If personhood begins in utero, a fetus will need a name and a Social Security number to begin exercising private rights and using public resources. A Social Security number is necessary to claim a child on taxes. It is also a requirement to act on behalf of a child privately, like opening a bank account, buying savings bonds or obtaining insurance coverage. Typically, parents apply for a Social Security number when they obtain a birth certificate, but if states declare that personhood begins at some earlier arbitrary point in time, they will need to provide evidence, perhaps through a life certificate, that this new person exists and resides in their state. Once the life is established, can a mother insure a six-week fetus and collect if she miscarries? Will the tax code be adjusted in these states to allow parents to claim their unborn children as dependents at conception? If so, can a woman who suffers more than one miscarriage in a fiscal year claim all of her children?

 

Article I, Section 2 of the Constitution requires a census every 10 years to count all persons residing within the United States. If a fetus is granted personhood, it should be included in the count. The census currently asks about the age and date of birth of each household resident. Will it now include the date of conception in select states so that fetuses may be counted? There is the potential to unfairly skew census data and disproportionately apportion representatives and resources to those states.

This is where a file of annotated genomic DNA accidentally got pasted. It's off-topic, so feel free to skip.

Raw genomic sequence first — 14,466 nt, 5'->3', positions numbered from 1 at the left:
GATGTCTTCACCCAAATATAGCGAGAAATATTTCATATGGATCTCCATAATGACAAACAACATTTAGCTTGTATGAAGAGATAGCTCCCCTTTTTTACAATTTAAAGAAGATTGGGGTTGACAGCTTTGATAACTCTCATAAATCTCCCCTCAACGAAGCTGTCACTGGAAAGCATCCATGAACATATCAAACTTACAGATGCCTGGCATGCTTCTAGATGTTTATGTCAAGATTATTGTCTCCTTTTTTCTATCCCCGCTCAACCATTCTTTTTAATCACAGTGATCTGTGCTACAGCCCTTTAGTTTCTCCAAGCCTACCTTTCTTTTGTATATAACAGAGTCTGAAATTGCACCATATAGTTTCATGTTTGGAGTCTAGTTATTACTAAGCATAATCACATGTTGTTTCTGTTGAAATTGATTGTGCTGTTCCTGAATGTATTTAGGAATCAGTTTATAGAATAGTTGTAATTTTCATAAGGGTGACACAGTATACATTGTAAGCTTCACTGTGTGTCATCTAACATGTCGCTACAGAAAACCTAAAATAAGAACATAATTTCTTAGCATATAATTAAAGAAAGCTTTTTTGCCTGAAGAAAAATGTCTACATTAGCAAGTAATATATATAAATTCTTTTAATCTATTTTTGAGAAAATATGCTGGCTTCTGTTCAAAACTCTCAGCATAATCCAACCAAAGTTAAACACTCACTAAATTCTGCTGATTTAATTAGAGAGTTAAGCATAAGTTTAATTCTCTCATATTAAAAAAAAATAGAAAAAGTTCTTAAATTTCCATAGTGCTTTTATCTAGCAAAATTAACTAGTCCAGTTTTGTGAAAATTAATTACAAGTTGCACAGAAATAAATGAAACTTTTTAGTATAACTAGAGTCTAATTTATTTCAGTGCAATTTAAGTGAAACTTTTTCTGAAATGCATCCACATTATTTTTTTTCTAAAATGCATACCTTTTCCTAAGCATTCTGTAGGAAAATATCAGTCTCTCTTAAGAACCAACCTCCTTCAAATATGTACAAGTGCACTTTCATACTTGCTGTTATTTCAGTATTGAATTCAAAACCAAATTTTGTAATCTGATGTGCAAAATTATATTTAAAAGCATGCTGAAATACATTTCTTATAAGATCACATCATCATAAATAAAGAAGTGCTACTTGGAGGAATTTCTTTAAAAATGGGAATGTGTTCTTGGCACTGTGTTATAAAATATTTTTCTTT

These questions highlight the unintended and potentially absurd consequences of sweeping abortion bans. At the heart of the issue is how the 14th Amendment’s definitions of personhood and citizenship should be applied.

....

Interesting questions.

 

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1 hour ago, swordfish said:

SF has always felt the heartbeat would be a fairer point at which to establish viability than the point of conception.  Point of conception is the start of the "mass of cells", heartbeat means "life".

It’s just as arbitrary as any other stage of fetal development, IMO.

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17 hours ago, swordfish said:

SF has always felt the heartbeat would be a fairer point at which to establish viability than the point of conception.  Point of conception is the start of the "mass of cells", heartbeat means "life".